Countless careers have been made from this very idea that someone, somewhere has figured out a way to get through life successfully without feeling completely drained. Marie Kondo’s focusing on sparks of joy, Gretchin Rubin knows what makes us happy and what makes us tick, and Gabrielle Bernstein wants us to believe that the universe has our back. There are infinitely more I can mention. And while they’re all onto something, there’s a reason we’re stumbling in our attempts at self-improvement. It is that we are not truly working on those beliefs, on ourselves, and trying to plaster over the cracks with mindfulness, organisation, minimalism and more.
But I think if we were all really honest with ourselves, we would realize that we’d rather throw money and energy at a superficial solution like bullet journaling or meditation, than to address what’s going on in our heads. It’s so much easier to think that clutter is holding us back, than it is to blame our own feelings of self-doubt. Or to hope that learning to meditate for a few minutes a day will be an antidote to years of running ourselves ragged.
It makes sense that it is the beliefs we’ve internalized about modern life that is causing us to continue on the treadmill. We believe nobody takes sick days or a lunch break (they do) so don’t either. We believe work must be tough (it doesn’t have to be) so we plough on. So what have we done to convince ourselves that we don’t need to truly rest?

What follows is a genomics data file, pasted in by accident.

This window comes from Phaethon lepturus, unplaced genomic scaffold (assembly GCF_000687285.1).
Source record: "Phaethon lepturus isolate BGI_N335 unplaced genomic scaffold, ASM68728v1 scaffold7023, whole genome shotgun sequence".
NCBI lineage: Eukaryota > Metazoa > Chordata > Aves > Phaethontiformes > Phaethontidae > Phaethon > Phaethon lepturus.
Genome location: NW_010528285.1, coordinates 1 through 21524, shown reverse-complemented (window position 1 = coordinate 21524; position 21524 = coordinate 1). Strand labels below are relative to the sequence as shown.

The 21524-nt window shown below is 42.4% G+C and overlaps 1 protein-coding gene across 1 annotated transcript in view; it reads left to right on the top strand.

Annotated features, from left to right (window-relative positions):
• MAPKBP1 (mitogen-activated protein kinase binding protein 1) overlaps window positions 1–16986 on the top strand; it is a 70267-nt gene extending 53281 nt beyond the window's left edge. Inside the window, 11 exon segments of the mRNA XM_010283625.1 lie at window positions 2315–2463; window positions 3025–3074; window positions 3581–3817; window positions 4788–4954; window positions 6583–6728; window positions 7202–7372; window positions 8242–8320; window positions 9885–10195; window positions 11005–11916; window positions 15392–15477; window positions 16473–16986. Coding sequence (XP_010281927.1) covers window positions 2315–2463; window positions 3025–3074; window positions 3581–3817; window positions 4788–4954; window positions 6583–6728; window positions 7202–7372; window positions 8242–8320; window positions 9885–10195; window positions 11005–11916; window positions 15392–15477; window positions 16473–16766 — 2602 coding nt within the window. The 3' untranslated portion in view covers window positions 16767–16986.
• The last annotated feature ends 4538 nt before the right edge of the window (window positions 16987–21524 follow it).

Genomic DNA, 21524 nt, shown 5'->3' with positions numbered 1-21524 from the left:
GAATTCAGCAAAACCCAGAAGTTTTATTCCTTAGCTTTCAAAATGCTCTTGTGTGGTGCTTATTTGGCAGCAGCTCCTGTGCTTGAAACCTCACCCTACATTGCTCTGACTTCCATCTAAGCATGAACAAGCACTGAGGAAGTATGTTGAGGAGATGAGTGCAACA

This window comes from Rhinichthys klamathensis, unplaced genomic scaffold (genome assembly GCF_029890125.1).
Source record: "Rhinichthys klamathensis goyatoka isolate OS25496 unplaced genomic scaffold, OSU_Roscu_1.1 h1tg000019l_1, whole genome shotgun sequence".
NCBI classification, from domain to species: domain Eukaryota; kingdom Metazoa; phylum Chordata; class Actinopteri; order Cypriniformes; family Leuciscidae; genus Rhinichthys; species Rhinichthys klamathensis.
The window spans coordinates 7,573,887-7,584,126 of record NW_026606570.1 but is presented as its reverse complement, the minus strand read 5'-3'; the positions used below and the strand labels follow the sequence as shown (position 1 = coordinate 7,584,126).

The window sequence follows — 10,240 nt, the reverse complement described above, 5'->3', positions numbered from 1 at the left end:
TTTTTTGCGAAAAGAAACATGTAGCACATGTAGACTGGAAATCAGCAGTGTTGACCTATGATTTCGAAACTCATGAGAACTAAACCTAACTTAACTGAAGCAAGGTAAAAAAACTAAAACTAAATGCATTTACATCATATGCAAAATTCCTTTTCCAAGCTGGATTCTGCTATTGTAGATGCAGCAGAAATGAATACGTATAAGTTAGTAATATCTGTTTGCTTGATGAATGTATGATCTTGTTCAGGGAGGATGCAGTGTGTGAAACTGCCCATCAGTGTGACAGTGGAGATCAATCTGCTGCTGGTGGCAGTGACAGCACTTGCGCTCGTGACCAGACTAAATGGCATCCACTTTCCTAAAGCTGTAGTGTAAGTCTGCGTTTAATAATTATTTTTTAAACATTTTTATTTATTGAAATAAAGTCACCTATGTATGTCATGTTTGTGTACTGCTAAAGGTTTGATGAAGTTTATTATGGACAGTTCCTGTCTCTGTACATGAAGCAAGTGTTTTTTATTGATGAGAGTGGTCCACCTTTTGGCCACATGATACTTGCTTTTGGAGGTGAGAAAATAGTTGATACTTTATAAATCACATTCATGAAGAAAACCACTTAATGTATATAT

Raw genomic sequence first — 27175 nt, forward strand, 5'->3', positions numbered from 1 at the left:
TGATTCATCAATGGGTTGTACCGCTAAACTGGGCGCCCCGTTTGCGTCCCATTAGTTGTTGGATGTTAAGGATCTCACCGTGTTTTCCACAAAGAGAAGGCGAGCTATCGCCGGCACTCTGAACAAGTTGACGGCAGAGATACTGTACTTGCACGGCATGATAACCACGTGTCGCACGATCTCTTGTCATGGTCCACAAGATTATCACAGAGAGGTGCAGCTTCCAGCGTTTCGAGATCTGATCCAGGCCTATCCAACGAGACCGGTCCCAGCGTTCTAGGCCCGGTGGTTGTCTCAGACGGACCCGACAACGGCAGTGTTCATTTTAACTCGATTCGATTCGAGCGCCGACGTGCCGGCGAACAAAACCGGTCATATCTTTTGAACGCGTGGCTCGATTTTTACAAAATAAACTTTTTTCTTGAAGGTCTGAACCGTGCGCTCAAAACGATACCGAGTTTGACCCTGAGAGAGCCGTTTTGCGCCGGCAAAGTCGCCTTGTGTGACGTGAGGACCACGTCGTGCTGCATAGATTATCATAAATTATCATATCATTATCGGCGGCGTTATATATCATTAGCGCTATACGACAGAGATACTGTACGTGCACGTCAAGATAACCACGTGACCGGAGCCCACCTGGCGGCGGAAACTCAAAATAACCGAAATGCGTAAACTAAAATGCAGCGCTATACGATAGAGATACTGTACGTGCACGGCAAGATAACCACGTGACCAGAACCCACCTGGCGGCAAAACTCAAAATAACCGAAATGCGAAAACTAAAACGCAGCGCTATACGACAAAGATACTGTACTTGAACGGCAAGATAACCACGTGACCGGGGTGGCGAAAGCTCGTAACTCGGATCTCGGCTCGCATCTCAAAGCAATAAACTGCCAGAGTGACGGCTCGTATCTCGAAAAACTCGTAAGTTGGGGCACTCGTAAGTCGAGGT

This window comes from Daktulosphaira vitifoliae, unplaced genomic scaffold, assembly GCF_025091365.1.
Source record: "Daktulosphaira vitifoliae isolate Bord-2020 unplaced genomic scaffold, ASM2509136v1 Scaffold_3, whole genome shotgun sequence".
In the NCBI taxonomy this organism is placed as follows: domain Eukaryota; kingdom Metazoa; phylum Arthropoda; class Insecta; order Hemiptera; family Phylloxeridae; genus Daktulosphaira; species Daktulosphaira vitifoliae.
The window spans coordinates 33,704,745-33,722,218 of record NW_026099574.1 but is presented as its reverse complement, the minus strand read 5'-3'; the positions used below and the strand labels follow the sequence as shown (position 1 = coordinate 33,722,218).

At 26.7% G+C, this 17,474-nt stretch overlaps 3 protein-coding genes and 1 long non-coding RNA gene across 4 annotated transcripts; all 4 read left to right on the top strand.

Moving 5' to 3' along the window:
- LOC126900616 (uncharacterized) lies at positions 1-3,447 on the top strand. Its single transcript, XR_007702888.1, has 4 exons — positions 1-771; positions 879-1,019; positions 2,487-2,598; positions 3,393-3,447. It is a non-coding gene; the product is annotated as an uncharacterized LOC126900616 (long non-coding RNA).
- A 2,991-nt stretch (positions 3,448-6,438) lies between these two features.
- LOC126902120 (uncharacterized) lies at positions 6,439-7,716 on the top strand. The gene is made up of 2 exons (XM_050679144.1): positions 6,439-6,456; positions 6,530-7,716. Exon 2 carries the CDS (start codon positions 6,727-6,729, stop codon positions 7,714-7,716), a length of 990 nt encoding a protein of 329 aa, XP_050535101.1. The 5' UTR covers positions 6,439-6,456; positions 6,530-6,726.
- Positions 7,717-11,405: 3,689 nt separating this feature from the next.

We all know we need eight hours sleep. We grow up being told that bedtime is a hard and fast rule. And yet, in adulthood we rob ourselves of sleep. Everyone does it. We’re all absolutely wrecked and that’s the norm. It is because we have convinced ourselves that sleep is the same as doing nothing. This couldn’t be further from the truth. Leaving the house without a charged phone is a nightmare scenario. But we are willing to rush and race through every day in a body and mind that is running on fumes.